The supplemental briefs are due on April 12. We will learn then whether the objecting religious organizations finally take yes for an answer, or if they continue to object even when they are not required to do anything at all beyond providing insurance that excludes the drugs to which they object. If the government agrees to recast its regulations to put all obligations directly on insurers, it may squeeze out a 5-3 win. But that is no sure thing.

A 4-4 tie would leave the current rules in effect in most of the country, but unenforceable in much of the Great Plains, where the regional court of appeals ruled in favor of the religious objectors. The Court would eventually take a new case to resolve the issue. But if the Senate refuses to consider any nominee to replace Justice Antonin Scalia until a new President is sworn in, that would likely mean no oral argument until fall 2017, and no decision until spring 2018. By then, someone else on the Court could have died or retired.

The Court’s questions at oral argument did not suggest much support for two arguments from the religious groups that actually endanger religious liberty. First, the religious groups said that only they can say what is a substantial burden on their exercise of religion; the courts must take their word for it. But that would give rise to even more extreme claims and inevitably discredit the cause of religious liberty.

Second, and even more dangerous, these religious groups said that because the government exempted the insurers of churches and their integrated auxiliaries, it is required to exempt the insurers of all other conscientious objectors as well. Otherwise, it discriminates between two groups of religious organizations.

This argument is a mortal threat to an essential set of protections for religious liberty. There are thousands of specific religious exemptions in American law. If legislators and administrative agencies cannot enact a narrow religious exemption without it being expanded to become an all-inclusive religious exemption, many of them will not enact any religious exemptions at all. And they will start repealing exemptions they have already enacted. Religious exemptions cannot discriminate between faiths or denominations, but they can exempt the core of religious exercise without exempting everybody.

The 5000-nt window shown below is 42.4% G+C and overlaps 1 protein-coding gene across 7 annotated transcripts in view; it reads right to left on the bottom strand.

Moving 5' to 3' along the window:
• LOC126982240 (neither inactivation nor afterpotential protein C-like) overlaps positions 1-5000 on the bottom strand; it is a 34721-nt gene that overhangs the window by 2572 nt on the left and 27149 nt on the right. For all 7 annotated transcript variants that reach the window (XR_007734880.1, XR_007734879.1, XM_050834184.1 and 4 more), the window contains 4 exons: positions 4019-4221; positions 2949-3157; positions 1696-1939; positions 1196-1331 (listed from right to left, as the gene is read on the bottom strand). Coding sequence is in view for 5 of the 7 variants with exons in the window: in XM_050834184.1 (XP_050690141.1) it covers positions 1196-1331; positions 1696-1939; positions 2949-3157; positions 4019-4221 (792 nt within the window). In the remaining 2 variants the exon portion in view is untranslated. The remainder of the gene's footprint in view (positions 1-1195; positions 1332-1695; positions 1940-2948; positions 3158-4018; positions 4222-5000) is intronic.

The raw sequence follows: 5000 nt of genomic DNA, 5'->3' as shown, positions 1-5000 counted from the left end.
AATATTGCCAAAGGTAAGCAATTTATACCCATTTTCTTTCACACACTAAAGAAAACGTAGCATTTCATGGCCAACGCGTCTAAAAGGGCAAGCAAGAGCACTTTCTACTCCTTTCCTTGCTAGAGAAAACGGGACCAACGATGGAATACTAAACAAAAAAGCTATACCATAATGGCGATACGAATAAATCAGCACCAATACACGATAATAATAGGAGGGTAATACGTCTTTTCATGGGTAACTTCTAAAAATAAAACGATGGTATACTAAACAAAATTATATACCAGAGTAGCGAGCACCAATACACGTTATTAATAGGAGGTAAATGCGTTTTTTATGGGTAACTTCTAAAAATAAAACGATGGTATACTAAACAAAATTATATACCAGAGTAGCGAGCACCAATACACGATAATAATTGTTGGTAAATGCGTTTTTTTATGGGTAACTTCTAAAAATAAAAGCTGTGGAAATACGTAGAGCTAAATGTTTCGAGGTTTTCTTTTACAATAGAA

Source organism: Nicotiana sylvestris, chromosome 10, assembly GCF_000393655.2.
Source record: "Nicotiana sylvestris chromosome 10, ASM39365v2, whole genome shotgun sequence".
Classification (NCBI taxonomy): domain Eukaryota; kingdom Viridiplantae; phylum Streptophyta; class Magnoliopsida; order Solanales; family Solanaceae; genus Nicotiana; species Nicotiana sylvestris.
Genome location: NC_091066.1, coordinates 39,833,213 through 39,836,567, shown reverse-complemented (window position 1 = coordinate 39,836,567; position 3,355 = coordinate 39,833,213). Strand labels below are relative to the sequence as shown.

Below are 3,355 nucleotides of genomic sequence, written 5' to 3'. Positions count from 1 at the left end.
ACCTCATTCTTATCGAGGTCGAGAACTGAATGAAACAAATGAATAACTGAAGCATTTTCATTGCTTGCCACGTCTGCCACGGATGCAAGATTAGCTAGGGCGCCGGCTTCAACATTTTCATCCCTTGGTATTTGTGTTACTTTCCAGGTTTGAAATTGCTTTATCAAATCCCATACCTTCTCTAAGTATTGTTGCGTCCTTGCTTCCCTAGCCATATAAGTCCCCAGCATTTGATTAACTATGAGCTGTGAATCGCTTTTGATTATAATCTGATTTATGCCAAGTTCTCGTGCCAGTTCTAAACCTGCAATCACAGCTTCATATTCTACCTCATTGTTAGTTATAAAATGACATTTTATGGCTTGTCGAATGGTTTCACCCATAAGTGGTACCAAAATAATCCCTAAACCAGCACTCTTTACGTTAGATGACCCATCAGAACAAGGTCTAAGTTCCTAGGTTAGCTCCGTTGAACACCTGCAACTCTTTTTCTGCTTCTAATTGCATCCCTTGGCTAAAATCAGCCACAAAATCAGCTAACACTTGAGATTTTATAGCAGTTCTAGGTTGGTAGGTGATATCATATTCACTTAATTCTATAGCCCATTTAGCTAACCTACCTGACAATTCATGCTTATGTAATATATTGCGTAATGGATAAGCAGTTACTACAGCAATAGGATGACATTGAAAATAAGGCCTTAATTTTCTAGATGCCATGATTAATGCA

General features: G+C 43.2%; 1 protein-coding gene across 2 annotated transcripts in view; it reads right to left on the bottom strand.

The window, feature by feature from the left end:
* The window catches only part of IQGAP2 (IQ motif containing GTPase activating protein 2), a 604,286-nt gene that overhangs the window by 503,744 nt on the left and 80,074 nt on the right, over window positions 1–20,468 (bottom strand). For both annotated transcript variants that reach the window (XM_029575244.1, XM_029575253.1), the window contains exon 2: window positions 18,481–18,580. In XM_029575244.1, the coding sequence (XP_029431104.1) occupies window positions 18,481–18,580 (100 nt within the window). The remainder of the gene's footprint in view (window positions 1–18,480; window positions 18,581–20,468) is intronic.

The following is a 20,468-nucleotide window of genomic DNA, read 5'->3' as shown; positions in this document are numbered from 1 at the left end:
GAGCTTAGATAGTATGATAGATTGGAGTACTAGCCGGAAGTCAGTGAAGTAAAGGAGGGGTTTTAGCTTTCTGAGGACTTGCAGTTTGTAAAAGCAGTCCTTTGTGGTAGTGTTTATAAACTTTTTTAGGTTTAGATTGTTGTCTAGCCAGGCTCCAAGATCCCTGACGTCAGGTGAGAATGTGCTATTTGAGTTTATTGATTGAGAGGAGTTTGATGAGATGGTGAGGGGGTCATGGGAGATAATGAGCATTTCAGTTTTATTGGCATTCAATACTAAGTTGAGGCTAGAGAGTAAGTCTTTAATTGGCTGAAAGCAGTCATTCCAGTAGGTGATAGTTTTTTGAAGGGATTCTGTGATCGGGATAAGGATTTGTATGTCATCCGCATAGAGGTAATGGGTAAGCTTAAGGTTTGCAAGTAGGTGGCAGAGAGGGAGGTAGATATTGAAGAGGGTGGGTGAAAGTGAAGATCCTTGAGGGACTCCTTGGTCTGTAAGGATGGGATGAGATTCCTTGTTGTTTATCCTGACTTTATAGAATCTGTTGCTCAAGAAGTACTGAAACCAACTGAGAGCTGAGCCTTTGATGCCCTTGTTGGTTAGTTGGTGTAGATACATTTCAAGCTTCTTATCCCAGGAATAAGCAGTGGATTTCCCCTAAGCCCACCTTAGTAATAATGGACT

Religious liberty is often endangered by government intransigence and judicial under enforcement. It can also be endangered by overreaching and exaggerated claims from its supporters.

Resources:

Denniston, Lyle. “The ACA Birth-Control Controversy, Made Simple.” SCOTUSblog, July 15, 2015, Commentary.

Laycock, Douglas. “Religious Liberty and the Culture Wars.” University of Illinois Law Review 839 (2014): 851-63.

The Little Sisters’ case in the Supreme Court will actually be known as Zubik v. Burwell, No. 14-1418. All the documents from the seven cases are available athttp://www.scotusblog.com/case-files/cases/zubik-v-burwell/. The documents most relevant to this article include:

Order for Supplemental Briefing, March 29, 2016.

Transcript of Oral Argument, March 23, 2016.

Brief of Baptist Joint Committee for Religious Liberty, February 15, 2016.

Brief of Bishop David Zubik and others, January 4, 2016.

Brief of Little Sisters of the Poor and others, January 4, 2016.

Brief of Sylvia Burwell, Secretary of Health and Human Services, and others, February 2016.

These briefs are technical in places, but on the whole, they are reasonably accessible to non-lawyers.

Image Credit: American Life League / flickr creative commons.

To comment: Email the Managing Editor, Myriam Renaud, at DivSightings@gmail.com. To request that your comment appear with this article on the Marty Center's website, provide your full name in the body of your email and indicate in the subject line: POST COMMENT TO [title of Sightings piece]. 
Author, Douglas Laycock(J.D., University of Chicago Law School) is Robert E. Scott Distinguished Professor of Law at the University of Virginia and Alice McKean Young Regents Chair in Law Emeritus at the University of Texas. A leading authority on the law of remedies and on the law of religious liberty, Laycock has testified before Congress and argued cases before the U.S. Supreme Court. He has published two volumes of a four-volume collection of his writings on religious liberty. He is vice president of the American Law Institute.